Minyas (mythology)

In Greek mythology, Minyas (/ˈmɪniəs, ˈmɪnjəs/; Ancient Greek: Μινύας) was the founder of Orchomenus, Boeotia.[1]

FamilyEdit

As the ancestor of the Minyans, a number of Boeotian genealogies lead back to him, according to the classicist H.J. Rose.[citation needed] Accounts vary as to his own parentage: one source states that he was thought to be the son of Orchomenus and Hermippe, his real father being Poseidon;[2] in another account he is called a son of Poseidon and Callirhoe[3] or Tritogeneia, daughter of Aeolus[4] or Euryanassa, daughter of Hyperphas[5] or lastly, Chrysogone, daughter of Almus.[6] Yet others variously give Minyas' father as Chryses (son of Poseidon and Chrysogeneia),[7] Eteocles,[8] Aeolus,[1] Ares[citation needed], Aleus[citation needed], Thessalus (son of Poseidon),[9] Sisyphus[10] and Halmus (Almus).

Minyas was married to Euryale, Clytodora, or Phanosyra (daughter of Paeon). Of them, Clytodora bore him a daughter Clymene (also called Periclymene,[11][12] mother of Iphiclus and Alcimede by Phylacus or Cephalus). Clytodora is also given as the mother by Minyas of Orchomenus, Presbon, Athamas,[13] Diochthondas[14] and Eteoclymene.[15] Minyas' other children include Cyparissus, the founder of Anticyra,[16] and three daughters known as the Minyades who were turned into bats.[17] In some accounts, Minyas was also said to be the father of Persephone, mother of Iasus. Iasus was the father of Amphion, who in turn was the father of Chloris and Phylomache (respectively wives of Neleus[18] and Pelias). Also, Elara, the mother of the giant Tityus was also described sometimes as Minyas' daughter.[19]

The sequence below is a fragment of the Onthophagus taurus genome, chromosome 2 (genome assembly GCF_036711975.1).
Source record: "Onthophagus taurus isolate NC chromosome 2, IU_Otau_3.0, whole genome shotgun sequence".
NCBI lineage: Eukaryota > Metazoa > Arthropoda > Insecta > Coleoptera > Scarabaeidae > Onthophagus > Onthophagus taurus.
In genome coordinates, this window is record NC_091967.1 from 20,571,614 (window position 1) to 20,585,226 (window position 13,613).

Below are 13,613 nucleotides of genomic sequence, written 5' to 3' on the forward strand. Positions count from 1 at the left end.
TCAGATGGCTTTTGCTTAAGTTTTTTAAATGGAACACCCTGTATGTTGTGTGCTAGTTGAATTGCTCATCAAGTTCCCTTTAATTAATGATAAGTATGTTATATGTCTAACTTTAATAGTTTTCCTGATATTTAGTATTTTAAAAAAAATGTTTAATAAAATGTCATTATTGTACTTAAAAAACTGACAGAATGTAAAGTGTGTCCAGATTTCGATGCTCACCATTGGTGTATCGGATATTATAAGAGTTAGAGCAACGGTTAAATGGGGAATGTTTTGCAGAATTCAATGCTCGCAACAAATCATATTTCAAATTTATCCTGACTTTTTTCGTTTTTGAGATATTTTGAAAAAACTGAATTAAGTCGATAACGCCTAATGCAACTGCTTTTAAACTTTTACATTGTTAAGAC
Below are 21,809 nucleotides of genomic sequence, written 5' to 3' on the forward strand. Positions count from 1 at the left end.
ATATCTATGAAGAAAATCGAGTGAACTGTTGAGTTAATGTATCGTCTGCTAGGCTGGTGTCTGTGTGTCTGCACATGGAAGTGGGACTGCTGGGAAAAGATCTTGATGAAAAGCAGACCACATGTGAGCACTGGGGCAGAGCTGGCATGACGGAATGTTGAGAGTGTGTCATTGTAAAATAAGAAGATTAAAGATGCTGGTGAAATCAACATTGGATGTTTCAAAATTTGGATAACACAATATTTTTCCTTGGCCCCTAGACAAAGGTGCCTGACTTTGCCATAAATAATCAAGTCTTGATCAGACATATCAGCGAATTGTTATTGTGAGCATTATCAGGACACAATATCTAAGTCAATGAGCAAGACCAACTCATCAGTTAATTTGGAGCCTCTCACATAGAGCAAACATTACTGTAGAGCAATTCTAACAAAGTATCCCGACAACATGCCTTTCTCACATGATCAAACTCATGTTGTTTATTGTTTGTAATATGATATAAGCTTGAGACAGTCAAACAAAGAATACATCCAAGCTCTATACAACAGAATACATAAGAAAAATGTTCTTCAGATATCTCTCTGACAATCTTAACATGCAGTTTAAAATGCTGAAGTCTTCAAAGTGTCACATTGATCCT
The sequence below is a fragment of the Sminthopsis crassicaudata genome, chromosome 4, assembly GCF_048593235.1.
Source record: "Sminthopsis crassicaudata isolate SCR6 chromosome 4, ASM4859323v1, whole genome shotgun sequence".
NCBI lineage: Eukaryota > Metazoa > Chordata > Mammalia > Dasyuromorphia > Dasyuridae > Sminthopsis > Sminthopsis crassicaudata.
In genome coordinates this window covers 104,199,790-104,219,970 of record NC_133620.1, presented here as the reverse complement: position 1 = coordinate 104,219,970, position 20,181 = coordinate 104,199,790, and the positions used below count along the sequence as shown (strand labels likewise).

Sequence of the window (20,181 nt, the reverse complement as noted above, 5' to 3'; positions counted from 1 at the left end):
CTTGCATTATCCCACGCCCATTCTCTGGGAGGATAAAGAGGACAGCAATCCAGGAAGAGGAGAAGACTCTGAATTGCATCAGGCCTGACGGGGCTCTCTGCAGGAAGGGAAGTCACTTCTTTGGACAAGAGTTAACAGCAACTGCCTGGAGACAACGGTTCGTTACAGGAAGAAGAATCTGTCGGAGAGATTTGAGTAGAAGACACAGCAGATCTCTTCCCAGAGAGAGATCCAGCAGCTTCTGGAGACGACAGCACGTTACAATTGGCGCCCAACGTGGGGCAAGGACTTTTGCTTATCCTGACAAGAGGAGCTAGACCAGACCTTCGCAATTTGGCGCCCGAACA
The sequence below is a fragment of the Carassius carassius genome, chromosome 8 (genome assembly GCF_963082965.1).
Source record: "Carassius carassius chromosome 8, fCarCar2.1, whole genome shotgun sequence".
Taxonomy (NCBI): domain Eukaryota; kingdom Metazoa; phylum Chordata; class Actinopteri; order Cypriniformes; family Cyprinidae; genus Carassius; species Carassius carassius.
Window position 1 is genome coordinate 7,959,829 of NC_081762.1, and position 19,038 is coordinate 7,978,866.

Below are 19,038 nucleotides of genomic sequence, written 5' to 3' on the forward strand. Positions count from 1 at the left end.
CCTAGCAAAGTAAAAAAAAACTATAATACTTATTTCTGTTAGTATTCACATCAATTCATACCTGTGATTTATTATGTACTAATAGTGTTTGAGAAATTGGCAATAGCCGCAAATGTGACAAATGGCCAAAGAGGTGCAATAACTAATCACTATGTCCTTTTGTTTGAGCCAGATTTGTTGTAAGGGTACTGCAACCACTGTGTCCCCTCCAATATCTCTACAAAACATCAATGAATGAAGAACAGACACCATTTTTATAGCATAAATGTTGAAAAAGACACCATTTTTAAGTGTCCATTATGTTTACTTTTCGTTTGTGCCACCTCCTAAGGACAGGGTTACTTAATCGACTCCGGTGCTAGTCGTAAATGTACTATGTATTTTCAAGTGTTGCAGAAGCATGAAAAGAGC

According to Apollonius Rhodius[20] and Pausanias,[21] he was the first king to have made a treasury, of which the ruins were still extant in Pausanias' times.

Comparative table of Minyas' family
Relation Name Sources
Homer Hesiod Pindar Apollon. Ovid Apollod. Plutarch Hyg. Paus. Anton. Aelian Steph. Eusta. Tzet. W. Smith
Sch. Ody. Frag. Sch. Pyth Sch. Isth. Sch. Oly Argo Sch. Meta. Gk. Ques. Fabulae Odys. Lyco.
Parentage Poseidon and Euryanassa
Poseidon and Tritogeneia
Eteocles
Thessalus
Aeolus [22]
Poseidon and Hermippe
Poseidon and Chrysogone
Chryses
Orchomenus
Poseidon and Callirhoe
Ares
Aleus
Sisyphus
Halmus
Wife Euryale
Clytodora
Phanosyra
Children Clymene
Elara
Eteoclymene
Diochthondas
Orchomenus
Athamas
Presbon
Leuconoe or
Leucippe
Alcithoe or
Alcathoe
Arsinoe or
Arsippe or
Aristippe
Periclymene
Cyparissus
Persephone

See alsoEdit

NotesEdit

  1. ^ a b Apollonius Rhodius, Argonautica 3.1093 ff
  2. ^ Scholia on Apollonius Rhodius, Argonautica 1.230-3b
  3. ^ Tzetzes on Lycophron, Alexandra 875
  4. ^ Scholia on Pindar, Pythian Odes 4.122
  5. ^ Scholia on Homer, Odyssey 11.326 = Hesiod, fr. 62 (Loeb edition, 1914)
  6. ^ Scholia on Apollonius Rhodius, Argonautica 3.1094: Minyas himself is the son of Poseidon and "Chrysogone", daughter of Almus.
  7. ^ Pausanias, Graeciae Descriptio 9.36.4
  8. ^ Scholia on Pindar, Isthmian Ode 1.79
  9. ^ Scholia on Pindar, Olympian Odes 14.5
  10. ^ Scholia on Homer, Iliad 2.511